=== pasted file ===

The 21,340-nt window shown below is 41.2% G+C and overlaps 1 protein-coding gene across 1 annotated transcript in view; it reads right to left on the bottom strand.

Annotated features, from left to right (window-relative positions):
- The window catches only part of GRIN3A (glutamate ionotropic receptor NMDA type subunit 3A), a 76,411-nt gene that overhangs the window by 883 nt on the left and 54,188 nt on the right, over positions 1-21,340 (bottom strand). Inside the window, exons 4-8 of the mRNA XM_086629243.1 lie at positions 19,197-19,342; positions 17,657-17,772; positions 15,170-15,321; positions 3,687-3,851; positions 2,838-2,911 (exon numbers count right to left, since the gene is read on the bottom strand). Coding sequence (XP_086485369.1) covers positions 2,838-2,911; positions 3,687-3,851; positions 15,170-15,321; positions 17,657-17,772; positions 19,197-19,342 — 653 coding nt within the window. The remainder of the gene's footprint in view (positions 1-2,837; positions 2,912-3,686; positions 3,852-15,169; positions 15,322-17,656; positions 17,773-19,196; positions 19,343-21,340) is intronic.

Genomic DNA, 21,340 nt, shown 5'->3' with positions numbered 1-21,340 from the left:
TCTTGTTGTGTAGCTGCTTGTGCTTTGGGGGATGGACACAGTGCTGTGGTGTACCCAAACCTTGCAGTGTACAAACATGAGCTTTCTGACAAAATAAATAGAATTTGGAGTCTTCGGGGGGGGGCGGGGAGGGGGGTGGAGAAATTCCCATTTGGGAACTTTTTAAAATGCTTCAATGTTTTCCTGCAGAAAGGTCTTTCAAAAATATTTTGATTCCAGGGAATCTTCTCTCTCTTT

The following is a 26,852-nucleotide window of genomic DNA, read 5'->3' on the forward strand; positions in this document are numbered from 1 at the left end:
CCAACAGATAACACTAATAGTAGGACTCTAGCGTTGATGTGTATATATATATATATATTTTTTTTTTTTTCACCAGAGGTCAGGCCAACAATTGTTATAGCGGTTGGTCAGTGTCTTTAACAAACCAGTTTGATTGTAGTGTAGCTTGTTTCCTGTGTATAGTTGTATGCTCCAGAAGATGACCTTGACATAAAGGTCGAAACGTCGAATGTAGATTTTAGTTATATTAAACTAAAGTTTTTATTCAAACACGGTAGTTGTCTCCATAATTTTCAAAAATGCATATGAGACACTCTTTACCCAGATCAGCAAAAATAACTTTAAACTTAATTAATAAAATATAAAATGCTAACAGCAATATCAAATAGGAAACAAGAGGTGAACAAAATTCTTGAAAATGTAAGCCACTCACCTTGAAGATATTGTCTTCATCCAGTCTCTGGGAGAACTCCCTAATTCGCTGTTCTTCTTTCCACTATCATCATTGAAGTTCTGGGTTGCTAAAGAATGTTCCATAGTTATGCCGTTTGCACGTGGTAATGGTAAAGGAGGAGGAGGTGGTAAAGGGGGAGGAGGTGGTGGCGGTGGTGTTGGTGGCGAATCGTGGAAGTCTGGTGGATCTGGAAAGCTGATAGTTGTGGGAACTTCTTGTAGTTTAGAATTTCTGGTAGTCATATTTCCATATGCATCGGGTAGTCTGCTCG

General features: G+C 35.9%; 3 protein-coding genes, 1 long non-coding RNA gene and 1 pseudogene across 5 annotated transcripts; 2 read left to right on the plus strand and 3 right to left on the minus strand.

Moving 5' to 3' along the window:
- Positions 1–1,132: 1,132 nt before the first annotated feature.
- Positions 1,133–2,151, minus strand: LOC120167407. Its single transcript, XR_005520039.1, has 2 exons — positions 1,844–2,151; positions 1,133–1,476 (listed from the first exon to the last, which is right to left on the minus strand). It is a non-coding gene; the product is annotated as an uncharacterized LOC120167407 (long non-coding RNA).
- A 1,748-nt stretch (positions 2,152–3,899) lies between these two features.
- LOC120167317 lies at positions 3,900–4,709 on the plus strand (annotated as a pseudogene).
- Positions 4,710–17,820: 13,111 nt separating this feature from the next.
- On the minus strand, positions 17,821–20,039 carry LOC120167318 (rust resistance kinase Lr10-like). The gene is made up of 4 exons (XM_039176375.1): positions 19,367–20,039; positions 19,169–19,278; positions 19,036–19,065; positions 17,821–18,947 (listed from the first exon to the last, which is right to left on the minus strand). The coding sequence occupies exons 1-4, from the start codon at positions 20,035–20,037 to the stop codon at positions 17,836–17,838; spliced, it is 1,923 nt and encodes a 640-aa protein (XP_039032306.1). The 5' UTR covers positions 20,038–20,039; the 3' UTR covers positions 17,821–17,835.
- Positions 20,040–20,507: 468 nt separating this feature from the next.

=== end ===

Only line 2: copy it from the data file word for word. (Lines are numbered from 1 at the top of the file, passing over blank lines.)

Annotated features, from left to right (window-relative positions):